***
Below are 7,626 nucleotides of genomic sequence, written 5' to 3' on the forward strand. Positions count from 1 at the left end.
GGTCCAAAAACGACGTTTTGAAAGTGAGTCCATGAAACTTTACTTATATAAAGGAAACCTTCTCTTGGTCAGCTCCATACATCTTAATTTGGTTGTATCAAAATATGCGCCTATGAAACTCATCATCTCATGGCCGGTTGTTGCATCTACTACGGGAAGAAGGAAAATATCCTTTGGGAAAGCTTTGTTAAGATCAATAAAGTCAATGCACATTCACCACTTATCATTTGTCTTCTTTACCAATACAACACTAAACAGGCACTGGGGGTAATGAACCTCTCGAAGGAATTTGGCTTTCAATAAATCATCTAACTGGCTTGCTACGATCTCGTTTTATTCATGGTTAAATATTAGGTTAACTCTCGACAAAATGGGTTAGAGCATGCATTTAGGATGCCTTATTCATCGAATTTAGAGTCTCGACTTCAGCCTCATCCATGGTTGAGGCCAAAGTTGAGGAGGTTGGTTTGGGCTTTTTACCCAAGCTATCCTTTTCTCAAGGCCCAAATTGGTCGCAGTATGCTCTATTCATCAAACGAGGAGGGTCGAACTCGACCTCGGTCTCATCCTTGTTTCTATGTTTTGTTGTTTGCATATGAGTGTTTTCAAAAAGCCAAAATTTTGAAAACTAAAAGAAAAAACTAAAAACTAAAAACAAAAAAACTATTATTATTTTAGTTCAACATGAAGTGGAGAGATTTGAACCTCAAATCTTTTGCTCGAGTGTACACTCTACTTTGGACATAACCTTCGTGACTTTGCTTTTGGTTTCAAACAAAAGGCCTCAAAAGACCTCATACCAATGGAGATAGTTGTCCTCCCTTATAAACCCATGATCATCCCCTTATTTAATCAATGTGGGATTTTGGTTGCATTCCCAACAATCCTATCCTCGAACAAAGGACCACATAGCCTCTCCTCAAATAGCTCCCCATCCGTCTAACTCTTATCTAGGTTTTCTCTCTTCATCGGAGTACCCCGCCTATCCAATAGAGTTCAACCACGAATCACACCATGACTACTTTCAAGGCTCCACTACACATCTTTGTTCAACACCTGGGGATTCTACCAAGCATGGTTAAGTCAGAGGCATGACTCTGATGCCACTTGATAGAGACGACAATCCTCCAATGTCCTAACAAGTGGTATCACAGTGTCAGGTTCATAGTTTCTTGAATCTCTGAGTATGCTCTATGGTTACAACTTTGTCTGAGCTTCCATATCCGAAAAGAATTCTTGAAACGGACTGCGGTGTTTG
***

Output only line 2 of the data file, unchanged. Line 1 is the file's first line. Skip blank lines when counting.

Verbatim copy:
GGTCCAAAAACGACGTTTTGAAAGTGAGTCCATGAAACTTTACTTATATAAAGGAAACCTTCTCTTGGTCAGCTCCATACATCTTAATTTGGTTGTATCAAAATATGCGCCTATGAAACTCATCATCTCATGGCCGGTTGTTGCATCTACTACGGGAAGAAGGAAAATATCCTTTGGGAAAGCTTTGTTAAGATCAATAAAGTCAATGCACATTCACCACTTATCATTTGTCTTCTTTACCAATACAACACTAAACAGGCACTGGGGGTAATGAACCTCTCGAAGGAATTTGGCTTTCAATAAATCATCTAACTGGCTTGCTACGATCTCGTTTTATTCATGGTTAAATATTAGGTTAACTCTCGACAAAATGGGTTAGAGCATGCATTTAGGATGCCTTATTCATCGAATTTAGAGTCTCGACTTCAGCCTCATCCATGGTTGAGGCCAAAGTTGAGGAGGTTGGTTTGGGCTTTTTACCCAAGCTATCCTTTTCTCAAGGCCCAAATTGGTCGCAGTATGCTCTATTCATCAAACGAGGAGGGTCGAACTCGACCTCGGTCTCATCCTTGTTTCTATGTTTTGTTGTTTGCATATGAGTGTTTTCAAAAAGCCAAAATTTTGAAAACTAAAAGAAAAAACTAAAAACTAAAAACAAAAAAACTATTATTATTTTAGTTCAACATGAAGTGGAGAGATTTGAACCTCAAATCTTTTGCTCGAGTGTACACTCTACTTTGGACATAACCTTCGTGACTTTGCTTTTGGTTTCAAACAAAAGGCCTCAAAAGACCTCATACCAATGGAGATAGTTGTCCTCCCTTATAAACCCATGATCATCCCCTTATTTAATCAATGTGGGATTTTGGTTGCATTCCCAACAATCCTATCCTCGAACAAAGGACCACATAGCCTCTCCTCAAATAGCTCCCCATCCGTCTAACTCTTATCTAGGTTTTCTCTCTTCATCGGAGTACCCCGCCTATCCAATAGAGTTCAACCACGAATCACACCATGACTACTTTCAAGGCTCCACTACACATCTTTGTTCAACACCTGGGGATTCTACCAAGCATGGTTAAGTCAGAGGCATGACTCTGATGCCACTTGATAGAGACGACAATCCTCCAATGTCCTAACAAGTGGTATCACAGTGTCAGGTTCATAGTTTCTTGAATCTCTGAGTATGCTCTATGGTTACAACTTTGTCTGAGCTTCCATATCCGAAAAGAATTCTTGAAACGGACTGCGGTGTTTG